Ready for Arbitration, Future, Amazon SC announces

Amazon and the Future group agreed prima facie in the Supreme Court on Wednesday to resume proceedings before an arbitral tribunal in a dispute over Future’s 24,500-crore deal with Reliance.

Earlier this week, the parties informed the Supreme Court that talks for an amicable settlement of the dispute had not progressed.

Appearing before a chamber chaired by the Chief Justice of India NV Ramana on Wednesday, Amazon’s lead counsel Gopal Subramaniam said his client would have “no difficulty” if the arbitral tribunal resumed its proceedings. A Division Bench of the Delhi High Court stayed the arbitration proceedings in January.

Both Amazon and Lead Counsel Harish Salve and Mukul Rohatgi of the Future group companies agreed that they could even request the arbitral tribunal to hear and rule as a matter of priority a pending request under Section 32 of the Arbitration Act to terminate the arbitration process in process Amazon future dispute.

“This whole dispute began because our Section 32 request for a termination of the arbitration was not included at the material time in January. If the tribunal can accept our application now in April, then all these procedures can come to an end,” said Mr. Rohatgi.

“The sooner we apply, the better,” Mr Subramaniam added.

However, Mr. Subramaniam alerted the court to the possibility that the arbitral tribunal might decide not to terminate the arbitration after all. In that case, the arbitral tribunal should be asked to order the expeditious conclusion of the arbitration, he suggested.

Meanwhile, he is asking the Supreme Court to issue an injunction protecting Future’s retail assets from “disappearing” until the dispute is finally resolved.

Amazon on Tuesday asked the Supreme Court to step in and ensure future retail assets are not acquired by Reliance.

Mr Subramaniam stated that attempts were made to “knock over the apple cart” and “things were done”.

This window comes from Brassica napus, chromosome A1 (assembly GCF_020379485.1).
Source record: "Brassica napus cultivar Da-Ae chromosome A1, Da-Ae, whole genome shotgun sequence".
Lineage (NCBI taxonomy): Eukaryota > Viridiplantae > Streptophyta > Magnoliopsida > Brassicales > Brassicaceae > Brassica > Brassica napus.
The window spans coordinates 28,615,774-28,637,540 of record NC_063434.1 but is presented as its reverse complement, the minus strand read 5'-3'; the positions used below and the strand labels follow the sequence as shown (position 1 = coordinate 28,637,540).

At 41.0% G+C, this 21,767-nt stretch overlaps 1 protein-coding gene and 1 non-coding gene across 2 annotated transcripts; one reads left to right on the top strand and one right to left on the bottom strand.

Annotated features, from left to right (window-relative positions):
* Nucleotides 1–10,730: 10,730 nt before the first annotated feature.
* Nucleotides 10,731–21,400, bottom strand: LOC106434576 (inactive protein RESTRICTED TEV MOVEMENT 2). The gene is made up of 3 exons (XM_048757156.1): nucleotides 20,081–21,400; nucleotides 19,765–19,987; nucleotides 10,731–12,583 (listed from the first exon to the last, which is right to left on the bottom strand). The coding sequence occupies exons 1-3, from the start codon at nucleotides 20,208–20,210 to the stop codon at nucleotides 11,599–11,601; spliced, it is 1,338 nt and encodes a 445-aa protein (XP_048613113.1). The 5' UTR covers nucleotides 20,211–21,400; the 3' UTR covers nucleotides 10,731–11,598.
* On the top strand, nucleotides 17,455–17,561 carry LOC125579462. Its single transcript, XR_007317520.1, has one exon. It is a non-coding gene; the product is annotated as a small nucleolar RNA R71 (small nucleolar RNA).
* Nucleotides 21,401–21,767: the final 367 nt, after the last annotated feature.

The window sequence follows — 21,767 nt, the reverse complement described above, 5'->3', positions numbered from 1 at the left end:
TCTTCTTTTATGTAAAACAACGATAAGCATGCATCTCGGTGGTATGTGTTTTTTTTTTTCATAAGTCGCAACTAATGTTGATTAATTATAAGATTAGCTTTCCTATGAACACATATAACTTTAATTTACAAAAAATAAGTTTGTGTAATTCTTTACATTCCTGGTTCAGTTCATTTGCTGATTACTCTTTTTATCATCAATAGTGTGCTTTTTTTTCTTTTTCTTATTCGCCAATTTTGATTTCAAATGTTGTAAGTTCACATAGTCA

“Things will be done… If without a doubt I would lose the plan [the deal] go through and the assets go through the system to Reliance. I have no problem at all. But if I succeed, the fortune should be there. I just want a retail asset protection order,” pleaded Mr Subramaniam.

Mr Salve said Amazon has already approached the Delhi High Court on the matter. “It’s listed on Tuesday. That [High Court] Here he should be pushing for that relief,” Mr. Salve added.

Since the parties have no objection to the retrial before the arbitral tribunal, the Bench suggested to Mr. Subramaniam that Amazon should seek injunctive relief there. But Mr Subramaniam said the tribunal had issued restraining orders twice in the past.

“To date there has been no compliance. Then what’s the point of going to the tribunal and getting another restraining order? As we speak today, while it’s all pending, people are actually bustling with the assets… Then what’s the point of me going to court with another request for a restraining order?” Mr. Subramaniam asked.

He described the situation as “extraordinary”. “How do I deal with a situation where assets disappear in violation of a restraining order and I am returning to court for another restraining order? I have two orders. One on October 25, 2020 and another, a mandatory injunction, on October 21, 2021. At least protect whatever can be protected until the end of the arbitration…” Mr. Subramaniam urged the court.

The Bench listed the case next on April 1, prompting prospective companies to file a response to Amazon’s motion seeking an order to retrial the arbitral tribunal and an injunction to protect assets.

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